Madagascar flag Madagascar: Economic outline

Economic Outline

Economic Indicators

Despite being rich in natural resources, Madagascar is among the poorest countries in the world. Political instability, weak institutions, and poor governance have been impediments to the country's economic growth. Amid inflationary pressures associated with increased rice imports, elevated local fuel prices, and the impact of two cyclones causing supply disruptions, the country experienced an economic growth rate of 4% in 2023. In 2024, the minerals sector's development, driven by the new mining code, is anticipated to bolster growth. Public investment will bolster the construction sector through infrastructure projects, notably including the construction of a water pipeline in the south and a new motorway connecting Antananarivo and Toamasina by 2026. However, private consumption is forecasted to remain subdued in 2024. For the year as a whole, the IMF expects growth at 4.8%, followed by 4.7% in 2025.

In 2023, the budget deficit saw a slight reduction (to 5.5%, from 6% one year earlier - Coface), primarily due to higher revenues, including foreign aid and taxes, surpassing expenditures. However, increased losses incurred by the national water and electricity production and distribution company, Jirama, stemming from an accident at a hydroelectric power station in 2022, exerted pressure on the budget balance. To prevent arrears accumulation and ensure electricity supply, the government increased its transfers to Jirama. The implementation of an automatic mechanism for fuel price determination at the year's onset, coupled with reforms to Jirama, is expected to mitigate budgetary risks in 2024. Despite continued high capital spending on government infrastructure projects, revenue from the mining sector and ongoing structural reforms is projected to narrow the budget deficit. Public debt – at 54% of GDP in 2023 according to the IMF - will be maintained at a sustainable level, with the external portion constituting 40% of GDP, primarily held by multilateral institutions, and the domestic portion amounting to 15.3% of GDP, mainly held by state-owned enterprises. In 2022, inflation surged to 8.1%, propelled by increased energy and food costs. To alleviate its impact, the government implemented several measures, including capping the prices of essential goods such as rice, sugar, and cement. Additionally, government employee wages were raised by an average of 17%, and the value-added tax on fuel was reduced from 20% to 15%. Despite these efforts, inflation soared to 10.5% last year. However, it is anticipated to gradually ease over the forecast horizon, reaching 8.1% by 2025 (IMF).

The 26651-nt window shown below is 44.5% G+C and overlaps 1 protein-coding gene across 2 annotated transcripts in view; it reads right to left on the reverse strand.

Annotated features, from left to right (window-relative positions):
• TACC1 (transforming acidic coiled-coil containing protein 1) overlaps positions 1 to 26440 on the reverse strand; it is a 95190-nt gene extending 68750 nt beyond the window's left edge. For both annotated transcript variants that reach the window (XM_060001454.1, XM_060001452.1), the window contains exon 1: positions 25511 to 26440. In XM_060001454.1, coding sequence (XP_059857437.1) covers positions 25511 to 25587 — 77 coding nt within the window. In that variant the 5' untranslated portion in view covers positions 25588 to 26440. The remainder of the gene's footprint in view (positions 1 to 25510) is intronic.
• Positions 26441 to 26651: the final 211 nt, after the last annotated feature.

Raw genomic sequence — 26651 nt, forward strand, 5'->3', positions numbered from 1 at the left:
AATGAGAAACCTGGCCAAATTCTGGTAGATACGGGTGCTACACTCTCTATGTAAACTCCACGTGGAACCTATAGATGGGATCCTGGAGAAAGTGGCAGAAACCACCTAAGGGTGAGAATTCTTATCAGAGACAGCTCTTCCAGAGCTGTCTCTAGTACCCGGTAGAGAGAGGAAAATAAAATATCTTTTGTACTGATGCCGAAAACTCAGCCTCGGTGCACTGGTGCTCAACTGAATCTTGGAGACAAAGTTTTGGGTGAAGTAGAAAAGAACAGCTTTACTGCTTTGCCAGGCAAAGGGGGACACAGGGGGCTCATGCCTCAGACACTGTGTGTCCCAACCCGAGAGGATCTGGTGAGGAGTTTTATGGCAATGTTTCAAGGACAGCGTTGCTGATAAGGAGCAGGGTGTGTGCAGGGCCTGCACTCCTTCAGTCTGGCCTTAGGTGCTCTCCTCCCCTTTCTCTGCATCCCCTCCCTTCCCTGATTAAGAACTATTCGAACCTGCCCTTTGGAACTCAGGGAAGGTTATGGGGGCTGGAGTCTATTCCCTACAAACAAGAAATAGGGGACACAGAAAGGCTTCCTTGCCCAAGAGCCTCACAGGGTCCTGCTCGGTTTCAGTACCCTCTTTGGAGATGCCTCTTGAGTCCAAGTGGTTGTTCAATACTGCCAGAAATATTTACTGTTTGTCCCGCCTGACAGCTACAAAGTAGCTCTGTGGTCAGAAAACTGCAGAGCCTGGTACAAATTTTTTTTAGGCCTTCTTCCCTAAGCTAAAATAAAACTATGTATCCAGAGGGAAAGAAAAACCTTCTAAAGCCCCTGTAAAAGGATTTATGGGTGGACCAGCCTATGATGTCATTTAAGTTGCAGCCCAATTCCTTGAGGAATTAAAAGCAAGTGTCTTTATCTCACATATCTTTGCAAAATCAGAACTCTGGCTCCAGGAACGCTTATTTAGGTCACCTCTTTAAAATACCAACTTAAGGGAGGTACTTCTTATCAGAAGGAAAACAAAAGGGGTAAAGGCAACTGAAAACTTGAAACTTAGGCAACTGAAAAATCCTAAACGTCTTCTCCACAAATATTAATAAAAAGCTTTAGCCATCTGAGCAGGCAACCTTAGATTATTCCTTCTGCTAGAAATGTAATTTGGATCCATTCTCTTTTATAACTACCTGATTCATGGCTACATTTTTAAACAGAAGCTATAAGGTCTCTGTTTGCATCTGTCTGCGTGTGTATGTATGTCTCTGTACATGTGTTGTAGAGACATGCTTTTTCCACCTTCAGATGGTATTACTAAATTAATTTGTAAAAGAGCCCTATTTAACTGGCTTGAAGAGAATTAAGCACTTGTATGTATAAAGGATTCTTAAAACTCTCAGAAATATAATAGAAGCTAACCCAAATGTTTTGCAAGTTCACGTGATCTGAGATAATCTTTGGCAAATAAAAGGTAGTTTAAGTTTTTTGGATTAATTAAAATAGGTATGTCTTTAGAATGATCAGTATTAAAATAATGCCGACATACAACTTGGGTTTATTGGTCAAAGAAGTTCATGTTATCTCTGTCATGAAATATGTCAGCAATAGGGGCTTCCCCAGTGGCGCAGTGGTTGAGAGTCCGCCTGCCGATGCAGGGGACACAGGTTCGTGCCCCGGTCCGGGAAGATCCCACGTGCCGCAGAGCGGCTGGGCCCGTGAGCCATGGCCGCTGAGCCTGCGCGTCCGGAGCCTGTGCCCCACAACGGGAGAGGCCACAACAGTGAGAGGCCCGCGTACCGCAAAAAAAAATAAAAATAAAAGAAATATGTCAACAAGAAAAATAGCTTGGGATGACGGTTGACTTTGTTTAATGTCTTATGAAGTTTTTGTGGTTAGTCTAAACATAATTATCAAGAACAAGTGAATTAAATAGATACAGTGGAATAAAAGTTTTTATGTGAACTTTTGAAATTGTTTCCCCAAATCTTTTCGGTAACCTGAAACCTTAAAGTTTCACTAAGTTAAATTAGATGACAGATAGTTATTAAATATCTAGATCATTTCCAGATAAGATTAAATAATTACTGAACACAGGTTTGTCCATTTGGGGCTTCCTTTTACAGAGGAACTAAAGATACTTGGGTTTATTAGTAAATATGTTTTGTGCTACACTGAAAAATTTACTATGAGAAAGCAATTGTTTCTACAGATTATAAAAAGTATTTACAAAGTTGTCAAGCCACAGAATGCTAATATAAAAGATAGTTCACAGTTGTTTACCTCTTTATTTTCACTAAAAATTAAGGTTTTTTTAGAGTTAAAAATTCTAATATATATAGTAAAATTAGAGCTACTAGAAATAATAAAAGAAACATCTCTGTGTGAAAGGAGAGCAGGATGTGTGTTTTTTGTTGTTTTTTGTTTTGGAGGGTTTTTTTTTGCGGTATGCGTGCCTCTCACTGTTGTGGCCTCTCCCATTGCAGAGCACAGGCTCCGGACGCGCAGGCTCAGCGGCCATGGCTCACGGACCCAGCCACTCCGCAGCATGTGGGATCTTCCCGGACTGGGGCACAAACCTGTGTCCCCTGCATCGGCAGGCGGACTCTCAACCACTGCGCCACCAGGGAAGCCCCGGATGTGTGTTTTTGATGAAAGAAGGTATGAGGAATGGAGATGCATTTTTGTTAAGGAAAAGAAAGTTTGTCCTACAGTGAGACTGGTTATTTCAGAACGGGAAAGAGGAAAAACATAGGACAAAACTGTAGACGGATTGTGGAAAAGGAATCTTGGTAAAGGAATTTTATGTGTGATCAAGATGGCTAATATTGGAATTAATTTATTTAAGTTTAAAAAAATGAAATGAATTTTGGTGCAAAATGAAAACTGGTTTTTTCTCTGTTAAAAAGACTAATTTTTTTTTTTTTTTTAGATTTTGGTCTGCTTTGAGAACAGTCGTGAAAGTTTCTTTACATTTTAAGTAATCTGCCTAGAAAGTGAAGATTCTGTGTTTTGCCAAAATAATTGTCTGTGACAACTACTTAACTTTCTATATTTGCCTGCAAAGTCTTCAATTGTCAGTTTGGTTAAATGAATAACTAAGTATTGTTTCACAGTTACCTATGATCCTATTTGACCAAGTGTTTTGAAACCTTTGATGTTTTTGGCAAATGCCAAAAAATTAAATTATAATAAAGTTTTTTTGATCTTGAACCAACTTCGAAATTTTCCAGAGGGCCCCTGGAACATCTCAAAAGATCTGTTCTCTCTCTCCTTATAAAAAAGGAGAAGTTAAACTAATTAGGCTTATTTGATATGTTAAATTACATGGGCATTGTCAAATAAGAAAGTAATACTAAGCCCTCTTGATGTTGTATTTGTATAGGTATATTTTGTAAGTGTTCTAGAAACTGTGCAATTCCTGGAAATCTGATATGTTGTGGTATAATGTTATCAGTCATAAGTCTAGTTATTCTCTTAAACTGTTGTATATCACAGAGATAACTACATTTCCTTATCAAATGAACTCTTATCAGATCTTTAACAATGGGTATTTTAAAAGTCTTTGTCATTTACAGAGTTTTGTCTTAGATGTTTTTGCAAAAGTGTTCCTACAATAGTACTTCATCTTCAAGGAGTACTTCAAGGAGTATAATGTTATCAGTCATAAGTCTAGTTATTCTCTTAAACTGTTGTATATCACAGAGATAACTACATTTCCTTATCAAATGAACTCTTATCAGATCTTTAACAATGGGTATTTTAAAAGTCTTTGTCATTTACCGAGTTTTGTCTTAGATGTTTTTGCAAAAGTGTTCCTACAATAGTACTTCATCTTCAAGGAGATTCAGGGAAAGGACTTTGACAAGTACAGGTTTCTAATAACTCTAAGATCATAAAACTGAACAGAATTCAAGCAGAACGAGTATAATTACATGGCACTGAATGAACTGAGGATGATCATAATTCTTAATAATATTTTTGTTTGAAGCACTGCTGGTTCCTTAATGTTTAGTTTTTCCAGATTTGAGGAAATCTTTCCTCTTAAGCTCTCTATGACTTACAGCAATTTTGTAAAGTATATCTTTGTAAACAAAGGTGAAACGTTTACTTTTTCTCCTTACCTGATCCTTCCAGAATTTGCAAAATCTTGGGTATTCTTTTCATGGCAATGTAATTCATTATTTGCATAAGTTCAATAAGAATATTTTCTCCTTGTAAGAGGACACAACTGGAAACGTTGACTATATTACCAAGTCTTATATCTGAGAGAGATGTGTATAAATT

The ILO estimates the unemployment rate in Madagascar in 2022 at 1.9% of the total active population, but Madagascar’s living conditions remain among the lowest in the world. According to the World Bank, poverty concerns around 72.5% of the population, as the pandemic worsened the situation. Malagasy people have a low life expectancy due to poor living conditions, particularly in matters of sanitation and hygiene. In addition, the country remains extremely vulnerable to climate shocks, such as hurricanes, floods, locust infestations, and public health crises.

 
Main Indicators 20222023 (E)2024 (E)2025 (E)2026 (E)
GDP (billions USD) 15.2915.7516.4717.9219.27
GDP (Constant Prices, Annual % Change) 4.03.84.54.64.7
GDP per Capita (USD) 528529538570596
General Government Gross Debt (in % of GDP) 53.456.656.155.655.9
Inflation Rate (%) 8.29.97.87.36.9
Current Account (billions USD) -0.82-0.71-0.79-0.85-0.90
Current Account (in % of GDP) -5.4-4.5-4.8-4.7-4.7

Source: IMF – World Economic Outlook Database, 2016

Note: (e) Estimated Data

 
Monetary Indicators 20162017201820192020
Malagasy Ariary (MGA) - Average Annual Exchange Rate For 1 ZAR 215.95234.28251.58251.27229.92

Source: World Bank, 2015

 

Return to top

Any Comment About This Content? Report It to Us.

 

© eexpand, All Rights Reserved.
Latest Update: May 2024